Which brings me to today's wine-bottle gift-bag: Ontario designer Lori Norwood of North Wood Blanket Co. repurposes the sleeves of old sweaters, turning them into vibrant, cozy, little wool bags that will hug your wine just like a sleeping bag.

Now, what to go in these bags? This time of year I gravitate toward Loire Valley Cabernet Franc for the herbal qualities it takes on—when it's good—and for the brambly berry notes it almost always has. Lately, I've been particularly into the rosemary-scented 2007 Charles Joguet Cuvée Terroir Chinon ($18, find this wine), perfect for holiday roasts and sipping by the fire.

Holidays

12 Days of Wine Bags, Day 11

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© Container Store

Last Friday, I finally made it to the bar at the new Breslin at NYC's Ace Hotel (you know, the newest place from the Spotted Pig cohorts Ken Friedman and F&W Best New Chef 2007 April Bloomfield) I was really lucky to get there on the early side because by 6 p.m., the place was packed with fashionable folk clamoring for Pimms Collinses and scrumpets and expertly fried, thrice-cooked chips. The pubby feel of the Breslin practically demands that you have a beer, so I chose a cask pour of the Breslin's very own Aberdeen Scotch ale, made exclusively for the restaurant by Brooklyn's superstar brewery Sixpoint Craft Ales. Cask-conditioned ales are served a little warmer than the average draft pour and have nice soft bubbles so that you're able to fully take in all of the flavors and aromas of the beer. The Aberdeen is incredibly round with some caramel notes and perfectly balanced malts and hops.

What does this have to do with 12 Days of Wine Bags, you ask? Well, while sitting in the Breslin waiting for my friend, I was able to really investigate all of the little details of the place—including the excellent little red tartan plaid lampshades, which reminded me of these terrific plaid wine totes from the Container Store. Plaid seems to be a pretty big fashion fad these days, and these let you take your wine in style, too. I'm mostly opposed to paper and plastic bags but these are sturdy enough to be gifted and regifted over and over again. And for a mere $4 a pop, you can outfit all of your colleagues in the office with them.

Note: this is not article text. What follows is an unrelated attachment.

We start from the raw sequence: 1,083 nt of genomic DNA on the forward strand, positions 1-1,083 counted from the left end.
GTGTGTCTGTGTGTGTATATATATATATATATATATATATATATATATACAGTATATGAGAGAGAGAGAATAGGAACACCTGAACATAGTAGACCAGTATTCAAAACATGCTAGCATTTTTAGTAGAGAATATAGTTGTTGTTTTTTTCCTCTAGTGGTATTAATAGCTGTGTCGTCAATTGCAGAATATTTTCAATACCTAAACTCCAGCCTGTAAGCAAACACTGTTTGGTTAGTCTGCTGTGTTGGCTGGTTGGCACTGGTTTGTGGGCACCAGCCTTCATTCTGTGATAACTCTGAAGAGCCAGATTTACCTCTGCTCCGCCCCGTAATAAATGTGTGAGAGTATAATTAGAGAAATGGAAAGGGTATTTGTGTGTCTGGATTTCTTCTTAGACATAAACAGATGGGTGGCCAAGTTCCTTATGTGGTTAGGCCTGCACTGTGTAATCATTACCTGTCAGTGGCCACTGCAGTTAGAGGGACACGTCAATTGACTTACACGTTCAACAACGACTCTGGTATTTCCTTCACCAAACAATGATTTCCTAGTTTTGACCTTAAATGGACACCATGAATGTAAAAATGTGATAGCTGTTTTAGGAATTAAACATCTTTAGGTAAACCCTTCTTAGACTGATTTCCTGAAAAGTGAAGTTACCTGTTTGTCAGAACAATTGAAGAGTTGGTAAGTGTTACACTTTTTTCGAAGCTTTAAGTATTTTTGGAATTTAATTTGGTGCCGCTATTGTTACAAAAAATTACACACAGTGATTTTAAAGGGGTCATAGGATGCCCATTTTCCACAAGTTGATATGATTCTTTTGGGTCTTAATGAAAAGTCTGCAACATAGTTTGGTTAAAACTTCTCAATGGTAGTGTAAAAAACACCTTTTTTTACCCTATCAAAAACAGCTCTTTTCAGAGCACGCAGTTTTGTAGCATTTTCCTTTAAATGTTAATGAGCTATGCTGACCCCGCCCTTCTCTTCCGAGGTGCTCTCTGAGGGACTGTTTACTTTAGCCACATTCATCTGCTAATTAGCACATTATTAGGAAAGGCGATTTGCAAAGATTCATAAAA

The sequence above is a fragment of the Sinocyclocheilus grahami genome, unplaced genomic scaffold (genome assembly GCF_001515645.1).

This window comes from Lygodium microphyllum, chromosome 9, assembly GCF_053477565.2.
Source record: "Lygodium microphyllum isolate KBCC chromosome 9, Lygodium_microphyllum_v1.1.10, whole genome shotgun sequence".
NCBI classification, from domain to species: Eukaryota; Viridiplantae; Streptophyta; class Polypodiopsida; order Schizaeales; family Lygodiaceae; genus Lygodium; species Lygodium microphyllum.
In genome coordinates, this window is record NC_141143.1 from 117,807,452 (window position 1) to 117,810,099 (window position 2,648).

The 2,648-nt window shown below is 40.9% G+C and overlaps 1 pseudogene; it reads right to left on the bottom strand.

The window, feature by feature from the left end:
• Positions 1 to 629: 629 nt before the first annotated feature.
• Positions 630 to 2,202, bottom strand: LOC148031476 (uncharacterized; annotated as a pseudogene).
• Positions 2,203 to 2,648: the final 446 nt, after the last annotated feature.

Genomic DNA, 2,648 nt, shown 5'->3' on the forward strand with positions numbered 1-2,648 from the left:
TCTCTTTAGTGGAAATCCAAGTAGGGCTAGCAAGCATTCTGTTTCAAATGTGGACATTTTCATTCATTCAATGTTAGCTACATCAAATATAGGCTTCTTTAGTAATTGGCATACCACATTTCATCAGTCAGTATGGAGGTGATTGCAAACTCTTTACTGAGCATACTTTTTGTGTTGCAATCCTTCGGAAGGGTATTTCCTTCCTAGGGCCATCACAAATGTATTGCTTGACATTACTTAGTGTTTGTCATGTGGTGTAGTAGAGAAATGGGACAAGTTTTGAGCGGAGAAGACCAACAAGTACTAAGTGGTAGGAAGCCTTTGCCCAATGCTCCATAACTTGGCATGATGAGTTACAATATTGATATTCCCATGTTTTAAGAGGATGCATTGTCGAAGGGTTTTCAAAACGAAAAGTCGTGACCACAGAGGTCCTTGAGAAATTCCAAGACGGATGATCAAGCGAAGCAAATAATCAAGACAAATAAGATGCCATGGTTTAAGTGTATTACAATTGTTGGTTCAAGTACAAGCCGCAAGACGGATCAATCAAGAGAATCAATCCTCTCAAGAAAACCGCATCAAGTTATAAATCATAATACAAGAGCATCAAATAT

Holidays

12 Days of Wine Bags, Day 10

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Today's wine bag (10 of 12) is the Rolls Royce of the whole bunch. It's luxurious, classic, well-fashioned, a little boxy and incredibly pricey. Did I mention that it comes with a wool picnic blanket? Certainly not for the novice wine-lover, this tote is designed with the ultimate connoisseur in mind. Handmade by designer Tyler Mckenzie at Teal and Gold Workshop (through a process that takes 20-some hours to complete) these Bent Walnut Picnic Wine Totes are made to order. Odds are if you order one today, it won't make it for the December 25th deadline that so many are operating under these days. But I say, wrap up an equally exquisite bottle of wine—like the rich, driven 2006 Numanthia from Spain's Toro region ($57, find this wine)—and print out a photo of the walnut wine tote goodness that's to come. The person you bestow with this one-of-a-kind gift will be delighted and will have a nice surprise some time in January. 

Holidays

12 Days of Wine Bags, Day 9

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© reisenthel

Okay, today's wine bag might be a little over the top, but while some people simply bring a bottle of wine to a party, this bag makes it so that you can bring the party to the party. Holding a whopping nine bottles (how appropriate for my 9th installment of the 12 Days of Wine Bags), reisenthel's Bottlebag is a pretty, eco-friendly way to load up on wine, seltzer and mixers for your next dinner party without having to deal with a bunch of lame, wimpy plastic sacks.

Holidays

12 Days of Wine Bags, Day 8

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This super-hip tote from Hero Bags, one of my favorite finds of the year, has a home in our December issue's gift guide. Nevertheless, I'm excited to present it to you again (just in case you missed it the first time around) as the 8th bag in my string of 12 Days of Wine Bags. Hero Bags, started by San Francisco designer Susanne Maddux, prides itself on being an all-American company, making its products by hand in California with sustainable, organic cotton grown in the States. Hero also makes a bunch of other cool totes and lunch bags, as well as a single-bottle wine carrier.

Combine this bag with a bottle of crisp, peachy 2008 Kung Fu Girl Riesling ($12, find this wine) from American Wine Awards-winner Charles Smith and you have a slam dunk gift for under $30.

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Run with chefs and wine experts in the Celebrity Chef 5K and dance all night at Gail Simmons’ Last Bite Dessert Party during the FOOD & WINE Classic in Aspen, June 20-22.